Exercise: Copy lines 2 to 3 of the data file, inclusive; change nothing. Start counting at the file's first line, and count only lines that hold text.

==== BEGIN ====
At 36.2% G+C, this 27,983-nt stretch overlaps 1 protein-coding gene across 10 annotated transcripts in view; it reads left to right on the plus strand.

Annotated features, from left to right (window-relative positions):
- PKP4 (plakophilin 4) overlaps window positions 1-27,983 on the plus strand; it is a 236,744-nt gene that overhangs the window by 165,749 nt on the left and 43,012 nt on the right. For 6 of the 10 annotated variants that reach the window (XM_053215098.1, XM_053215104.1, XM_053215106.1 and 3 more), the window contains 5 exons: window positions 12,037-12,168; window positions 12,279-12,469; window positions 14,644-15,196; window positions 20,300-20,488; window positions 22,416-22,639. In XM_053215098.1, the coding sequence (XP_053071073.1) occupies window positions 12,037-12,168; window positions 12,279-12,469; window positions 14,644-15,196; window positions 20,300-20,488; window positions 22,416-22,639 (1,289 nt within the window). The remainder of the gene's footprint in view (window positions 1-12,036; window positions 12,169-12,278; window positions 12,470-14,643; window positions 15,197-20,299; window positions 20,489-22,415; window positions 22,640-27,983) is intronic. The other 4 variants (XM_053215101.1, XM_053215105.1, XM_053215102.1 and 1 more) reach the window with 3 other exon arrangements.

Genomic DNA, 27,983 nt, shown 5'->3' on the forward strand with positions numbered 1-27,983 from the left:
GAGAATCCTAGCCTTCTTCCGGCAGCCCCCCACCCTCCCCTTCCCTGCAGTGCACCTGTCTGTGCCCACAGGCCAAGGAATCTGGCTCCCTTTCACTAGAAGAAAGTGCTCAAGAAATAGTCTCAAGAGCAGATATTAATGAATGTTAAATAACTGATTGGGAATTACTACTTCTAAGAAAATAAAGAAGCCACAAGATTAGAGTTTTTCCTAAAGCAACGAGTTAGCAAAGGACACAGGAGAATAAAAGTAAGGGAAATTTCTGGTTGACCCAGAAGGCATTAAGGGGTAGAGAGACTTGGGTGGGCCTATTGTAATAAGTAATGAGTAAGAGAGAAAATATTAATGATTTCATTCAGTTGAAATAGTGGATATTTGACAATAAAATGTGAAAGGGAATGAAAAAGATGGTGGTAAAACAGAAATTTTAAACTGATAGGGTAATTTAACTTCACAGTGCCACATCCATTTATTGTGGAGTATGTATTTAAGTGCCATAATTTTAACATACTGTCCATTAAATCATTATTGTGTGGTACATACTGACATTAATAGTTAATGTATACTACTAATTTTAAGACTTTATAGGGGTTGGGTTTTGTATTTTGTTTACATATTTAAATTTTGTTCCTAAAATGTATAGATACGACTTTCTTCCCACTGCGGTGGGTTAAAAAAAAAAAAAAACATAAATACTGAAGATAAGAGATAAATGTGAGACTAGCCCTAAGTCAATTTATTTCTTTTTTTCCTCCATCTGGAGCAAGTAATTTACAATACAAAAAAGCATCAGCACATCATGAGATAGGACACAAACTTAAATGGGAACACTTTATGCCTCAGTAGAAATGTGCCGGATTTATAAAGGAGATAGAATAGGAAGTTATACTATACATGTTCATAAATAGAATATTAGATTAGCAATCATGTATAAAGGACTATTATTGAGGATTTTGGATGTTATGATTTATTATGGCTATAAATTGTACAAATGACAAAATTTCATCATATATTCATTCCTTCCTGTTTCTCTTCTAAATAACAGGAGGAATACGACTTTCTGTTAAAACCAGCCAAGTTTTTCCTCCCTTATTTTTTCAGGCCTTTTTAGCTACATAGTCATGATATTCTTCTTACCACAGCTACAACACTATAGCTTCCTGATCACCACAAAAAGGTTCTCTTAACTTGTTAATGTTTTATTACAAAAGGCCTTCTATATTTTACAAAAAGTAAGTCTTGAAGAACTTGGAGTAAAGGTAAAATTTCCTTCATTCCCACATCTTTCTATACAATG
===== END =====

Annotated features, from left to right (window-relative positions):
- PKP4 (plakophilin 4) overlaps window positions 1-27,983 on the plus strand; it is a 236,744-nt gene that overhangs the window by 165,749 nt on the left and 43,012 nt on the right. For 6 of the 10 annotated variants that reach the window (XM_053215098.1, XM_053215104.1, XM_053215106.1 and 3 more), the window contains 5 exons: window positions 12,037-12,168; window positions 12,279-12,469; window positions 14,644-15,196; window positions 20,300-20,488; window positions 22,416-22,639. In XM_053215098.1, the coding sequence (XP_053071073.1) occupies window positions 12,037-12,168; window positions 12,279-12,469; window positions 14,644-15,196; window positions 20,300-20,488; window positions 22,416-22,639 (1,289 nt within the window). The remainder of the gene's footprint in view (window positions 1-12,036; window positions 12,169-12,278; window positions 12,470-14,643; window positions 15,197-20,299; window positions 20,489-22,415; window positions 22,640-27,983) is intronic. The other 4 variants (XM_053215101.1, XM_053215105.1, XM_053215102.1 and 1 more) reach the window with 3 other exon arrangements.